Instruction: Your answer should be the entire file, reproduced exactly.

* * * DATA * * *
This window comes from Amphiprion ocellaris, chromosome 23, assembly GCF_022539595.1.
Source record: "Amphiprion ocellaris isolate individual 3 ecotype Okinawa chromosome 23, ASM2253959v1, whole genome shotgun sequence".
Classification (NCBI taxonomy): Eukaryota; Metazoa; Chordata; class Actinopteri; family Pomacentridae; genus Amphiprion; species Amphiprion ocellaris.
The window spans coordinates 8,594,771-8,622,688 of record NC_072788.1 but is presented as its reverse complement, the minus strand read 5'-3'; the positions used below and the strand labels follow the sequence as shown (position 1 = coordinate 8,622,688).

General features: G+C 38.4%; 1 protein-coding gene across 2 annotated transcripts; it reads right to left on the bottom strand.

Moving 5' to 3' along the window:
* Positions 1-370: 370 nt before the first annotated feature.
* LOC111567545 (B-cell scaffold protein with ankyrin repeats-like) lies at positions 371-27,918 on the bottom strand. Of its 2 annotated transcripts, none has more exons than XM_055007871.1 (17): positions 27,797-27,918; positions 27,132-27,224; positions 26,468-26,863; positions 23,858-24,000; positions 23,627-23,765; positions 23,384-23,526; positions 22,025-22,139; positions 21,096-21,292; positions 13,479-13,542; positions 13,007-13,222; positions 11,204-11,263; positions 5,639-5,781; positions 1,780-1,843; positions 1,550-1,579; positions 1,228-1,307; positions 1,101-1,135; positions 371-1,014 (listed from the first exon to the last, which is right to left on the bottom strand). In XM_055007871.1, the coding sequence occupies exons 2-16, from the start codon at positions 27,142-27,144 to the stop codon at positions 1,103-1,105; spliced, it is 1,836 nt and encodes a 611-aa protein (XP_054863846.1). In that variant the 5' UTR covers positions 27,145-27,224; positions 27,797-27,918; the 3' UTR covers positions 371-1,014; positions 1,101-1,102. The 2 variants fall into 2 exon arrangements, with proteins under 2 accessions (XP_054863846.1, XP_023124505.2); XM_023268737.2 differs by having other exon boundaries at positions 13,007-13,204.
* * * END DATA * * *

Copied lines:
This window comes from Amphiprion ocellaris, chromosome 23, assembly GCF_022539595.1.
Source record: "Amphiprion ocellaris isolate individual 3 ecotype Okinawa chromosome 23, ASM2253959v1, whole genome shotgun sequence".
Classification (NCBI taxonomy): Eukaryota; Metazoa; Chordata; class Actinopteri; family Pomacentridae; genus Amphiprion; species Amphiprion ocellaris.
The window spans coordinates 8,594,771-8,622,688 of record NC_072788.1 but is presented as its reverse complement, the minus strand read 5'-3'; the positions used below and the strand labels follow the sequence as shown (position 1 = coordinate 8,622,688).

General features: G+C 38.4%; 1 protein-coding gene across 2 annotated transcripts; it reads right to left on the bottom strand.

Moving 5' to 3' along the window:
* Positions 1-370: 370 nt before the first annotated feature.
* LOC111567545 (B-cell scaffold protein with ankyrin repeats-like) lies at positions 371-27,918 on the bottom strand. Of its 2 annotated transcripts, none has more exons than XM_055007871.1 (17): positions 27,797-27,918; positions 27,132-27,224; positions 26,468-26,863; positions 23,858-24,000; positions 23,627-23,765; positions 23,384-23,526; positions 22,025-22,139; positions 21,096-21,292; positions 13,479-13,542; positions 13,007-13,222; positions 11,204-11,263; positions 5,639-5,781; positions 1,780-1,843; positions 1,550-1,579; positions 1,228-1,307; positions 1,101-1,135; positions 371-1,014 (listed from the first exon to the last, which is right to left on the bottom strand). In XM_055007871.1, the coding sequence occupies exons 2-16, from the start codon at positions 27,142-27,144 to the stop codon at positions 1,103-1,105; spliced, it is 1,836 nt and encodes a 611-aa protein (XP_054863846.1). In that variant the 5' UTR covers positions 27,145-27,224; positions 27,797-27,918; the 3' UTR covers positions 371-1,014; positions 1,101-1,102. The 2 variants fall into 2 exon arrangements, with proteins under 2 accessions (XP_054863846.1, XP_023124505.2); XM_023268737.2 differs by having other exon boundaries at positions 13,007-13,204.